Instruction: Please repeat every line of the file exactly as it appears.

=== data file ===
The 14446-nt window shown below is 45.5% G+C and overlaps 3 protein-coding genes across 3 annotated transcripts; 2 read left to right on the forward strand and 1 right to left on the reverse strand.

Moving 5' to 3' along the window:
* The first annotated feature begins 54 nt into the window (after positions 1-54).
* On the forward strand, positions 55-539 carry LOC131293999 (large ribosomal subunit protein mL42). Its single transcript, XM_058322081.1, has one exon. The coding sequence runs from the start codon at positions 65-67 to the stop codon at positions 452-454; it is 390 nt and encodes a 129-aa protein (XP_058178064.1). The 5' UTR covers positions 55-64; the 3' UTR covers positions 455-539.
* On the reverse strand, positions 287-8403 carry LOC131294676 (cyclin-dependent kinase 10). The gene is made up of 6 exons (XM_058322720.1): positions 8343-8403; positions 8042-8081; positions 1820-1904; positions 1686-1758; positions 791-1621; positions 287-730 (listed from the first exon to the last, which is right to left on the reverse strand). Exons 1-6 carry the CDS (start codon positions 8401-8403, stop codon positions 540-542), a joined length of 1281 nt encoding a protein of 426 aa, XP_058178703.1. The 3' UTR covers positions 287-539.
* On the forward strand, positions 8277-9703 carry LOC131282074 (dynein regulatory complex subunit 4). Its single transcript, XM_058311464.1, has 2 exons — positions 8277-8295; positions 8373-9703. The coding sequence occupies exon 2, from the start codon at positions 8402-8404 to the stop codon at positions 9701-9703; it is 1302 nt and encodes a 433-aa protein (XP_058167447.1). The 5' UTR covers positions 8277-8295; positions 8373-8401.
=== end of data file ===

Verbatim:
The 14446-nt window shown below is 45.5% G+C and overlaps 3 protein-coding genes across 3 annotated transcripts; 2 read left to right on the forward strand and 1 right to left on the reverse strand.

Moving 5' to 3' along the window:
* The first annotated feature begins 54 nt into the window (after positions 1-54).
* On the forward strand, positions 55-539 carry LOC131293999 (large ribosomal subunit protein mL42). Its single transcript, XM_058322081.1, has one exon. The coding sequence runs from the start codon at positions 65-67 to the stop codon at positions 452-454; it is 390 nt and encodes a 129-aa protein (XP_058178064.1). The 5' UTR covers positions 55-64; the 3' UTR covers positions 455-539.
* On the reverse strand, positions 287-8403 carry LOC131294676 (cyclin-dependent kinase 10). The gene is made up of 6 exons (XM_058322720.1): positions 8343-8403; positions 8042-8081; positions 1820-1904; positions 1686-1758; positions 791-1621; positions 287-730 (listed from the first exon to the last, which is right to left on the reverse strand). Exons 1-6 carry the CDS (start codon positions 8401-8403, stop codon positions 540-542), a joined length of 1281 nt encoding a protein of 426 aa, XP_058178703.1. The 3' UTR covers positions 287-539.
* On the forward strand, positions 8277-9703 carry LOC131282074 (dynein regulatory complex subunit 4). Its single transcript, XM_058311464.1, has 2 exons — positions 8277-8295; positions 8373-9703. The coding sequence occupies exon 2, from the start codon at positions 8402-8404 to the stop codon at positions 9701-9703; it is 1302 nt and encodes a 433-aa protein (XP_058167447.1). The 5' UTR covers positions 8277-8295; positions 8373-8401.